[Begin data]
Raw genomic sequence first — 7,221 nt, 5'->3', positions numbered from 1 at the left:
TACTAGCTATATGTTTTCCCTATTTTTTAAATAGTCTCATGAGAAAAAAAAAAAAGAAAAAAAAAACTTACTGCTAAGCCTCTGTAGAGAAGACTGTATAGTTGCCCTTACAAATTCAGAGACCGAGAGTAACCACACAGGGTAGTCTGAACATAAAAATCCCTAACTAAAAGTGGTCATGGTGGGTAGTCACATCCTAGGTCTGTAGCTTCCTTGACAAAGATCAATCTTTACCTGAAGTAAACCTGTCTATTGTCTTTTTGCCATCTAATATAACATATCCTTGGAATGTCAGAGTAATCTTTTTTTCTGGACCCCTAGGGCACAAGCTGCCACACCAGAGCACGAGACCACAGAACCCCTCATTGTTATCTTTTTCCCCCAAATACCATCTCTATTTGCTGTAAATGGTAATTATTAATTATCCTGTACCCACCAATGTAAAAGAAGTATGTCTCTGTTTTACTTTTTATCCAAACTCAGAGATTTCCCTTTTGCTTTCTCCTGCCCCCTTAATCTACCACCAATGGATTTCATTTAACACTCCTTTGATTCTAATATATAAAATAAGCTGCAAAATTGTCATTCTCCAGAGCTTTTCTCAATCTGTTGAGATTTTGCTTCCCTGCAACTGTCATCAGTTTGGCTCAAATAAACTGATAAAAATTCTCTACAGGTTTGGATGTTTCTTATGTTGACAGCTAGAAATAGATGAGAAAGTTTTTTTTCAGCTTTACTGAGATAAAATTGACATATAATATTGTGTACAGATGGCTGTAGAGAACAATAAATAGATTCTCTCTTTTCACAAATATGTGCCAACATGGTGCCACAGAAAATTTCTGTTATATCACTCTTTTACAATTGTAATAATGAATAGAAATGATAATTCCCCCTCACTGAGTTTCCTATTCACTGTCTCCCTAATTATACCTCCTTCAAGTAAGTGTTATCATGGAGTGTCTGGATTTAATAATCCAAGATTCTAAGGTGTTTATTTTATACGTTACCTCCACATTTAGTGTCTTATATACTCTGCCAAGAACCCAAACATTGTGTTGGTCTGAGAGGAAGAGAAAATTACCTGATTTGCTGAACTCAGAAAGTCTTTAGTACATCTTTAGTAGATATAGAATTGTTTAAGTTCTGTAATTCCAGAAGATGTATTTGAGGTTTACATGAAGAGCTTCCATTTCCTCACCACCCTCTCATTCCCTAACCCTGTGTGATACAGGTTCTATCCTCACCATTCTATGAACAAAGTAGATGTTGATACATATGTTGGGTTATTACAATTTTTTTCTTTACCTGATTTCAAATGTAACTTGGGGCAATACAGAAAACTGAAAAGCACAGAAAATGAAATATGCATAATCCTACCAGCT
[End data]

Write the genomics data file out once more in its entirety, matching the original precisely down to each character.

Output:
Raw genomic sequence first — 7,221 nt, 5'->3', positions numbered from 1 at the left:
TACTAGCTATATGTTTTCCCTATTTTTTAAATAGTCTCATGAGAAAAAAAAAAAAGAAAAAAAAAACTTACTGCTAAGCCTCTGTAGAGAAGACTGTATAGTTGCCCTTACAAATTCAGAGACCGAGAGTAACCACACAGGGTAGTCTGAACATAAAAATCCCTAACTAAAAGTGGTCATGGTGGGTAGTCACATCCTAGGTCTGTAGCTTCCTTGACAAAGATCAATCTTTACCTGAAGTAAACCTGTCTATTGTCTTTTTGCCATCTAATATAACATATCCTTGGAATGTCAGAGTAATCTTTTTTTCTGGACCCCTAGGGCACAAGCTGCCACACCAGAGCACGAGACCACAGAACCCCTCATTGTTATCTTTTTCCCCCAAATACCATCTCTATTTGCTGTAAATGGTAATTATTAATTATCCTGTACCCACCAATGTAAAAGAAGTATGTCTCTGTTTTACTTTTTATCCAAACTCAGAGATTTCCCTTTTGCTTTCTCCTGCCCCCTTAATCTACCACCAATGGATTTCATTTAACACTCCTTTGATTCTAATATATAAAATAAGCTGCAAAATTGTCATTCTCCAGAGCTTTTCTCAATCTGTTGAGATTTTGCTTCCCTGCAACTGTCATCAGTTTGGCTCAAATAAACTGATAAAAATTCTCTACAGGTTTGGATGTTTCTTATGTTGACAGCTAGAAATAGATGAGAAAGTTTTTTTTCAGCTTTACTGAGATAAAATTGACATATAATATTGTGTACAGATGGCTGTAGAGAACAATAAATAGATTCTCTCTTTTCACAAATATGTGCCAACATGGTGCCACAGAAAATTTCTGTTATATCACTCTTTTACAATTGTAATAATGAATAGAAATGATAATTCCCCCTCACTGAGTTTCCTATTCACTGTCTCCCTAATTATACCTCCTTCAAGTAAGTGTTATCATGGAGTGTCTGGATTTAATAATCCAAGATTCTAAGGTGTTTATTTTATACGTTACCTCCACATTTAGTGTCTTATATACTCTGCCAAGAACCCAAACATTGTGTTGGTCTGAGAGGAAGAGAAAATTACCTGATTTGCTGAACTCAGAAAGTCTTTAGTACATCTTTAGTAGATATAGAATTGTTTAAGTTCTGTAATTCCAGAAGATGTATTTGAGGTTTACATGAAGAGCTTCCATTTCCTCACCACCCTCTCATTCCCTAACCCTGTGTGATACAGGTTCTATCCTCACCATTCTATGAACAAAGTAGATGTTGATACATATGTTGGGTTATTACAATTTTTTTCTTTACCTGATTTCAAATGTAACTTGGGGCAATACAGAAAACTGAAAAGCACAGAAAATGAAATATGCATAATCCTACCAGCT